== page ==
By Daniel Margrain
Author and journalist, Peter Hitchens, is probably the most enigmatic and controversial public figure currently working in the corporate mainstream media today. Most noted for his six published books and his Mail on Sunday newspaper column, Hitchens seemed to be destined for a life of controversy at an early age, when in his youth, he was arrested for breaking into a government fall-out shelter in Cambridge.
While studying Politics and Philosophy at the University of York, Hitchens became embroiled in what is now the Socialist Workers Party. While publicly admonishing himself from what he described in later life as a Trotskyite “disease”, he nevertheless recognized the important role that the analytical rigour associated with Marxism was to play in formulating what he perceives are his critical thought processes.
Hitchens is a great example of the quote “If a man is not a socialist by the time he is 20, he has no heart. If he is not a conservative by the time he is 40, he has no brain,” even if a great many of conservative utterances put the second conclusion in doubt.
The media commentators journalistic career began with the Daily Express in 1977. This was also the first of six years he spent in the Labour Party. Having moved to Communist eastern Europe where he worked as a foreign affairs reporter (he became the Daily Express resident Moscow Correspondent in June 1990), he soon become disillusioned with the movement he ingratiated himself with, eventually embracing the Thatcherite critiques of the Soviet satellite bureaucracies of the Cold War period.
Hitchens left Moscow in 1992 basing himself for a brief period in London. He then reported from South Africa during the last days of apartheid, and from Somalia at the time of the US-led military intervention in the country. In September 1993 he became the Daily Express resident Washington correspondent, and during the next two years he reported from all over the United States, as well as from Canada, Haiti and Cuba.
After having completed a five year stint as commentator and columnist for the Daily Express from 1995-2000, Hitchens quit joining The Mail on Sunday, where he has a weekly column and weblog. In 1997 he joined the Conservative Party but left in 2003. Hitchens has authored and presented several documentaries for British television.
In addition, he has been a regular contributor to numerous UK TV discussion and debating programmes in which many of his controversial views – teenage pregnancy, drugs, sexuality, religion, public health and morality, education, international relations etc – have been aired.
Particular pet hates of the Mail on Sunday columnist include, abortion, homosexuality, birth control, feminists, leftists, all pop and rock music in totality, human-induced climate change, evolution, Islam, secularism, neoliberalism and the metric system.
Among his core believes are that women who are raped should be denied anonymity; that woman’s place is in the home; that women should not have access to contraception; that women should not have premarital sex and that women should not have the right to an abortion.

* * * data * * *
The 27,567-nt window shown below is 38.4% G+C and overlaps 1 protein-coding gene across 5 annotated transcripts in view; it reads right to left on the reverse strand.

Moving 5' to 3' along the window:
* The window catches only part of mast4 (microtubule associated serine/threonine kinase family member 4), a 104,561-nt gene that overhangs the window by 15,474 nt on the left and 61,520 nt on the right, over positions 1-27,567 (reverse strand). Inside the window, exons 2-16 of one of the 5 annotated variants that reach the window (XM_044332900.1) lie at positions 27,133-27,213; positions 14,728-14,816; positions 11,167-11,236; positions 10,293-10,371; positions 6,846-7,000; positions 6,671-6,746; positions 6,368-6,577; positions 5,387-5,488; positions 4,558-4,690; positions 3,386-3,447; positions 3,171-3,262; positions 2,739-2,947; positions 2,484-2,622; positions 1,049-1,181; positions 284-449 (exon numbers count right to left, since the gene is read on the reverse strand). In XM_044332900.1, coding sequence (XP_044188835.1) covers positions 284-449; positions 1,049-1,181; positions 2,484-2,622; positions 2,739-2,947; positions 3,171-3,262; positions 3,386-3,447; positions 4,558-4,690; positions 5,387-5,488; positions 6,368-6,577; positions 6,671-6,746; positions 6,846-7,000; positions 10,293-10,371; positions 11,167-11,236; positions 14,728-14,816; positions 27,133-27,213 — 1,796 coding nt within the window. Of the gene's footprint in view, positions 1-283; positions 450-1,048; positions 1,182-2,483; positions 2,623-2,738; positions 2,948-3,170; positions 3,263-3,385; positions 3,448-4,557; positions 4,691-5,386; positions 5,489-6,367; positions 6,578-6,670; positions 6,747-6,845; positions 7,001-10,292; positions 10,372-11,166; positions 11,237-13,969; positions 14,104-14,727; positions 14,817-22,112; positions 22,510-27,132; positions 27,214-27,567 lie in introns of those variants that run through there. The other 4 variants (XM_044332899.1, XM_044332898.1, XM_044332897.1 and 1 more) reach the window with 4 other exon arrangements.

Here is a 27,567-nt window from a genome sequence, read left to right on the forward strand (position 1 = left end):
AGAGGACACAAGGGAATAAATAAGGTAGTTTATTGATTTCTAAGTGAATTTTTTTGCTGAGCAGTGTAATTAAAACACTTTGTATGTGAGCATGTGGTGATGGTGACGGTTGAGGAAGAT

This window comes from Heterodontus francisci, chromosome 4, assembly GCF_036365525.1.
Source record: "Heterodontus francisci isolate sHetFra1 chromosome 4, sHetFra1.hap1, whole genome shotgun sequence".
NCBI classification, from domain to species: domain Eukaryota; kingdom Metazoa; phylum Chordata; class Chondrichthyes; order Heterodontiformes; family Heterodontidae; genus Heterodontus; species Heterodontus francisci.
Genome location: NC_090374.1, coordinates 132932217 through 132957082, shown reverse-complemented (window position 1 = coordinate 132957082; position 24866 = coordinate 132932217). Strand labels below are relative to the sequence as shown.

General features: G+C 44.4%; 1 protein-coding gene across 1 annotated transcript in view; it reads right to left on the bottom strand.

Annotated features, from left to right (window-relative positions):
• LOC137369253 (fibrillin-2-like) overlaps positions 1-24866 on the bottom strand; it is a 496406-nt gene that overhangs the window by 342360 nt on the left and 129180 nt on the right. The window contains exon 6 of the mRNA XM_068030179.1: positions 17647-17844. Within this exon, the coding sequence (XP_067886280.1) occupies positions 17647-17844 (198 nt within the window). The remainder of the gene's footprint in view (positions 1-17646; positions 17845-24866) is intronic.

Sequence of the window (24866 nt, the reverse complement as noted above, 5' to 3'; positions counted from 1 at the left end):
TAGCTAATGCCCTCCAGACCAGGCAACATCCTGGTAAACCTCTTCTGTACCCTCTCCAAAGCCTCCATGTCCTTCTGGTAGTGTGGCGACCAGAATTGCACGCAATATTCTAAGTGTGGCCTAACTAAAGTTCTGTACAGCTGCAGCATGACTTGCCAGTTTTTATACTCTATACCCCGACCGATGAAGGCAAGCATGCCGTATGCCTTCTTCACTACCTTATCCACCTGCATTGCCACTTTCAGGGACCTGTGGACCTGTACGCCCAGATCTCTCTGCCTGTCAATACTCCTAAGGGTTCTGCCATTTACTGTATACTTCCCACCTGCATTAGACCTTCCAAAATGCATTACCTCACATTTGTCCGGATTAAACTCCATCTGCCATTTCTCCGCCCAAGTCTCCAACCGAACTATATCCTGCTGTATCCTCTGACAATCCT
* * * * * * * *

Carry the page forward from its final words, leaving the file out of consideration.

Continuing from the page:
He has also posited that homosexuality is something that should be kept “in the bedroom” and, in a January 2009 column, propagated the ‘just world fallacy’ by claiming that there is no objective poverty in the UK only that people suffer from “moral poverty”. According to Hitchens, the poor are being punished because there is “an almost total absence of good examples in their lives”, while the middle class are “better off because they are good.”
In addition to fanning hatred of women and gay people while helping to legitimize poverty, Hitchens also helped fan the flames of the anti-MMR vaccine hysteria. He has consistently promoted and attempted to justify his pseudo-scientific outlook by citing the disgraced former physician and medical researcher, Andrew Wakefield, who was one of the modern movements originators.
In terms of the debates around immigration, Hitchens paints himself as a defender of ‘traditional English values’ characteristic of a ‘return’ to a ‘lost’ quasi-religious idyllic past imbued with a yearning for nostalgia. The illogical inference made by Hitchens that rural England (in which only a minority of the population has lived since the great expansion of the 19th Century) is inherently more English than urban England (even though England was the world leader in mass urbanisation), has palpably racist overtones that cannot be nullified by reference to a romanticised rose-tinted view of the past that never existed.
But it’s Hitchens denial of the reality of the science underpinning man-made climate change that is the basis of arguably his most bizarre thesis. The fact-based debate on this is as one-sided as bringing an 8-inch atomic artillery piece to a knife fight. So Hitchens denial of the science inevitably involves a barrage of bad-faith misdirection tactics that do nothing to rebut the scientific consensus at issue.
Whilst it is encouraging that Hitchens opposed the war on Iraq; has challenged the media propaganda on Syria and is in favour of the re-nationalization of Britain’s railways, the vast majority of his views which the media barons are happy for him to espouse to millions of people, are not only insane, but are highly inflammatory, dangerous and misinformed.
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